Bears QB competition: Why Nick Foles just took the lead


LAKE FOREST, Ill. – Tuesday appeared to be a significant day in the Bears’ quarterback competition for two reasons:

1. Both quarterbacks threw more passes than they had in any other practice open to the media in camp.

2. For the first time, Mitch Trubisky truly struggled with his accuracy.

Following an hour-long lightning delay at Halas Hall, the Bears managed to get their full practice in, although it required some an encouragement from head coach Matt Nagy after a sluggish return to the field.

“I thought it was a little slow start at first, so we had to get on them a little bit,” Nagy said. “I think that’s a little bit natural, but they reacted well after those 1-on-1s and we were able to get in our long drive drill there at the end of practice where we go 18 plays with the (first-team). It gets them a little bit conditioned.”

Catch Up: Nick Foles shows improvement in 'game-like' practice

The long drive drill was one of two new wrinkles in the quarterback competition. With the starting offensive line going 18 plays in a row, the quarterbacks split the reps, each getting nine snaps. Prior to that period, we saw a “slot-pass drill,” featuring two wide receivers against the three defensive backs.

“You got a nickel, a corner and a safety versus two receivers and then you just work combo routes (against) different types of coverages,” Nagy said. “It’s advantage of defense so if it didn’t look good on offense, it’s advantage defense the whole way.”

Like most of the quarterback competition, the results were mixed for both Trubisky and Nick Foles. Here’s a look at how both quarterbacks performed in Tuesday’s practice:

Mitch Trubisky

The slot-pass drill gave the defense an advantage and it resulted in Trubisky’s first interception of training camp in team drills. He threw a pass behind rookie wide receiver Darnell Mooney and it was picked off by cornerback Duke Shelley. However, two passes later, Trubisky delivered one his best passes of camp, uncorking a dime to Javon Wims on an out-and-up down the right sideline. Unfortunately, two high passes to Ted Ginn Jr. in the period were a warning sign of what was to come. In 7-on-7s, Trubisky forced a pass to Wims downfield when he had an option open underneath (more on this in a minute). Later, he was way late on a throw to Jimmy Graham and was inaccurate on several throws in the 11-on-11 period.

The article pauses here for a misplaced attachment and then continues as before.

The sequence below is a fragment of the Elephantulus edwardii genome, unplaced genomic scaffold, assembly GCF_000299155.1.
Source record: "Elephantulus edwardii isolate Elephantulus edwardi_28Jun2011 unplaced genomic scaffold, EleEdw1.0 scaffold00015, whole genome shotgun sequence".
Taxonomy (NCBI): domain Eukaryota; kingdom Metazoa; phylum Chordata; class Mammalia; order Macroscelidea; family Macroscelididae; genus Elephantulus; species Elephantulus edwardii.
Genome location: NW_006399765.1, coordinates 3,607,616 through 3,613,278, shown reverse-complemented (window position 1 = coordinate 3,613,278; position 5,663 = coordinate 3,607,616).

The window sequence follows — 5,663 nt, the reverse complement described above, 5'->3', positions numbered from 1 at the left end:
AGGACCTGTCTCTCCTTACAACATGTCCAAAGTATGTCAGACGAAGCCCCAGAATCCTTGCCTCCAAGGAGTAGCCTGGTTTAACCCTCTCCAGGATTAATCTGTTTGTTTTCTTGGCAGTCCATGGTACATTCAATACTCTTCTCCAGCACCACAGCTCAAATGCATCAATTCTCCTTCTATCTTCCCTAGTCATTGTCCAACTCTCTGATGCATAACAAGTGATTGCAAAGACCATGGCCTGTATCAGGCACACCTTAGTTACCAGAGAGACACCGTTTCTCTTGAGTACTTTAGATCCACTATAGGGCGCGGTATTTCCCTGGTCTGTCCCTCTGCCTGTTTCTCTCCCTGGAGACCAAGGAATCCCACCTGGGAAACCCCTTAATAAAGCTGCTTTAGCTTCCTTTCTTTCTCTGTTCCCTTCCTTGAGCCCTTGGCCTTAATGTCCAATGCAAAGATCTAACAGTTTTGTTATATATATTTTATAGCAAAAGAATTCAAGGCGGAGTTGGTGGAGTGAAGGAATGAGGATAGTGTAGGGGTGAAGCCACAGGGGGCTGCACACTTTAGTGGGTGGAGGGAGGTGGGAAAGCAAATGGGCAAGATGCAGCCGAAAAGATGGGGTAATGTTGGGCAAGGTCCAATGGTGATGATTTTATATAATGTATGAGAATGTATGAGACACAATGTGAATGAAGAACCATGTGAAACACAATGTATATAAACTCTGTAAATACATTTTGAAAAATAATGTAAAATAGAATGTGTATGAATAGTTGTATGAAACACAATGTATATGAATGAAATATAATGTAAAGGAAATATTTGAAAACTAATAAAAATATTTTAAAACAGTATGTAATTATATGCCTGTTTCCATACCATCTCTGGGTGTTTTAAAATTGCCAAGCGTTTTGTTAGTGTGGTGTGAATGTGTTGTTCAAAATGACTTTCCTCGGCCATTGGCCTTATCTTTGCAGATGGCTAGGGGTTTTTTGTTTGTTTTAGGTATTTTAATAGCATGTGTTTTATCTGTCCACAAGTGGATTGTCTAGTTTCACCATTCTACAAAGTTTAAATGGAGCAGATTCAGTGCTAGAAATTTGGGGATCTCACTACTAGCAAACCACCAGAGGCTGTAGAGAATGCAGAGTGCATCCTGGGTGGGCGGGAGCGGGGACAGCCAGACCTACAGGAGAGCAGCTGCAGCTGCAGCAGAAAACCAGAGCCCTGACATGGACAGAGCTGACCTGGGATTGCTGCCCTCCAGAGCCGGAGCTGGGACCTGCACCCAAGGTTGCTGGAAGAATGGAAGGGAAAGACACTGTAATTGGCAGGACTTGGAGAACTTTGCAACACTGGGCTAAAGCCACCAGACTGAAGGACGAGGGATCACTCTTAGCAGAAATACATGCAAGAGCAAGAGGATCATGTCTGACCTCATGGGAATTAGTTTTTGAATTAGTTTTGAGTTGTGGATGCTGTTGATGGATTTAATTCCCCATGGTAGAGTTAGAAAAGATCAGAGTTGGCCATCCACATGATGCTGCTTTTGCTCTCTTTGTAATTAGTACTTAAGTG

“There’s a couple balls I think he would want back, a few here or there just with the accuracy might not be exactly what he wanted,” Nagy said.

Simply put: it wasn’t a great day for Mitch Trubisky.

Nick Foles

Foles was also guilty of an interception in the slot-pass drill, although it appeared to be more on Mooney, who was the intended target on the play. In 7-on-7s, Foles forced one to Cole Kmet and it was picked off by rookie cornerback Jaylon Johnson. It was a bad decision, but it was also his only significant mistake of the day. Two snaps later, Foles threaded the needle on a really nice touchdown pass to Anthony Miller, who was more active Tuesday. Foles also hit Wims on a deep cross in 11-on-11s and was generally accurate throughout the practice, although the degree of difficulty was questionable compared to Trubisky (again, more on this coming up).

Tuesday’s winner

It’s not like Foles ran away with the day, but he certainly did not struggle to the degree that Trubisky did. Other than the interception, I only noted one other throw that was off the mark for Foles, while Trubisky had at least six passes get away from him. There’s no question Foles was the better quarterback and it will be interesting to see how Trubisky responds after two straight underwhelming practices. This could be a swing moment in the competition, or it could lead to a strong response from the incumbent.

Final word

First, a quote from Matt Nagy and then some context:

“I thought both of them, there’s a couple progressions with the eyes making sure – especially in 7-on-7 -- test it downfield instead of taking a checkdown. I thought you saw a little bit of that from both of them today. (7-on-7s) is a good time to test it, even if it’s not so much the greatest read, test it and see what some of these players can do. That’s okay though. We just keep rolling, we keep getting after it.”

The interesting thing about Nagy’s comment is that I actually thought Trubisky did take some chances downfield in 7-on-7s to the point that it hurt him. The previously mentioned throw to Wims in double-coverage is one example. One snap later, he tried Ridley downfield and it fell incomplete. A long fade to Rodney Adams also didn’t work out.

Foles, meanwhile, had the interception to Johnson and the touchdown to Miller, but otherwise didn’t force the issue much. I wonder if the coaching staff would like to see him be more aggressive to help evaluate the competition.

Regardless of the high-percentage throws, Foles won the day and, by my evaluation, he inches ahead in what remains a tight competition.

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